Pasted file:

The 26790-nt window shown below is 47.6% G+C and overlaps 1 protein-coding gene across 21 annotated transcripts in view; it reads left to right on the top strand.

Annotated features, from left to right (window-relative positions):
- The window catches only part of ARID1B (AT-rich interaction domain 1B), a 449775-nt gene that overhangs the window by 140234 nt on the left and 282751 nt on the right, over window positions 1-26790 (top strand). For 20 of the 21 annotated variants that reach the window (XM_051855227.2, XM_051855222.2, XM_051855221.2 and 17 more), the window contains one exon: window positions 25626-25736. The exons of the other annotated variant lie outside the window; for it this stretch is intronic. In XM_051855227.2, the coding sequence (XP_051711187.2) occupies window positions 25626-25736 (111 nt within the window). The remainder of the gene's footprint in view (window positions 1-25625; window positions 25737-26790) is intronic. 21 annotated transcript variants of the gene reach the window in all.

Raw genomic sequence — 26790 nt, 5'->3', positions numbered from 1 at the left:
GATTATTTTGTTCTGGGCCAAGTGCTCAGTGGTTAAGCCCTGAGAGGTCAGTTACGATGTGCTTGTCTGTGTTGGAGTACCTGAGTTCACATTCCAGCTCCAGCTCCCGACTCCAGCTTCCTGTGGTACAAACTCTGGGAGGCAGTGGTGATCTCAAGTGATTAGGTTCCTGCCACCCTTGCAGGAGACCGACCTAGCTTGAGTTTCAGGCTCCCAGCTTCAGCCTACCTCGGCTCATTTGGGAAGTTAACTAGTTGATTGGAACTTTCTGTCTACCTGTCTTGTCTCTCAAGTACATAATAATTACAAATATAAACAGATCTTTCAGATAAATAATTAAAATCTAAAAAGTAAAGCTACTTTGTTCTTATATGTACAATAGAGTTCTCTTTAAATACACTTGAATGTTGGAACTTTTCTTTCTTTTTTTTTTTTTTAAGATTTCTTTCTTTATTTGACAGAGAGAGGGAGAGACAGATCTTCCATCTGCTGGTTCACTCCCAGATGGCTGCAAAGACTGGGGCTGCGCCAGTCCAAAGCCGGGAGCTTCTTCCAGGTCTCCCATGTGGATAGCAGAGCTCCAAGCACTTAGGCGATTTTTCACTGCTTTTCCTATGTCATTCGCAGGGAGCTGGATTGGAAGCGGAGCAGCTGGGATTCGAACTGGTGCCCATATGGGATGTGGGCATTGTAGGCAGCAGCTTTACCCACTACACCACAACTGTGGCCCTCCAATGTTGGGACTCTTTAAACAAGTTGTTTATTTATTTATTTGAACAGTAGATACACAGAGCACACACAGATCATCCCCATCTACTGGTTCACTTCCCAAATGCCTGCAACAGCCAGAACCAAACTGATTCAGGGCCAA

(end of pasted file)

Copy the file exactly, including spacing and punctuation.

The 26790-nt window shown below is 47.6% G+C and overlaps 1 protein-coding gene across 21 annotated transcripts in view; it reads left to right on the top strand.

Annotated features, from left to right (window-relative positions):
- The window catches only part of ARID1B (AT-rich interaction domain 1B), a 449775-nt gene that overhangs the window by 140234 nt on the left and 282751 nt on the right, over window positions 1-26790 (top strand). For 20 of the 21 annotated variants that reach the window (XM_051855227.2, XM_051855222.2, XM_051855221.2 and 17 more), the window contains one exon: window positions 25626-25736. The exons of the other annotated variant lie outside the window; for it this stretch is intronic. In XM_051855227.2, the coding sequence (XP_051711187.2) occupies window positions 25626-25736 (111 nt within the window). The remainder of the gene's footprint in view (window positions 1-25625; window positions 25737-26790) is intronic. 21 annotated transcript variants of the gene reach the window in all.

Raw genomic sequence — 26790 nt, 5'->3', positions numbered from 1 at the left:
GATTATTTTGTTCTGGGCCAAGTGCTCAGTGGTTAAGCCCTGAGAGGTCAGTTACGATGTGCTTGTCTGTGTTGGAGTACCTGAGTTCACATTCCAGCTCCAGCTCCCGACTCCAGCTTCCTGTGGTACAAACTCTGGGAGGCAGTGGTGATCTCAAGTGATTAGGTTCCTGCCACCCTTGCAGGAGACCGACCTAGCTTGAGTTTCAGGCTCCCAGCTTCAGCCTACCTCGGCTCATTTGGGAAGTTAACTAGTTGATTGGAACTTTCTGTCTACCTGTCTTGTCTCTCAAGTACATAATAATTACAAATATAAACAGATCTTTCAGATAAATAATTAAAATCTAAAAAGTAAAGCTACTTTGTTCTTATATGTACAATAGAGTTCTCTTTAAATACACTTGAATGTTGGAACTTTTCTTTCTTTTTTTTTTTTTTAAGATTTCTTTCTTTATTTGACAGAGAGAGGGAGAGACAGATCTTCCATCTGCTGGTTCACTCCCAGATGGCTGCAAAGACTGGGGCTGCGCCAGTCCAAAGCCGGGAGCTTCTTCCAGGTCTCCCATGTGGATAGCAGAGCTCCAAGCACTTAGGCGATTTTTCACTGCTTTTCCTATGTCATTCGCAGGGAGCTGGATTGGAAGCGGAGCAGCTGGGATTCGAACTGGTGCCCATATGGGATGTGGGCATTGTAGGCAGCAGCTTTACCCACTACACCACAACTGTGGCCCTCCAATGTTGGGACTCTTTAAACAAGTTGTTTATTTATTTATTTGAACAGTAGATACACAGAGCACACACAGATCATCCCCATCTACTGGTTCACTTCCCAAATGCCTGCAACAGCCAGAACCAAACTGATTCAGGGCCAA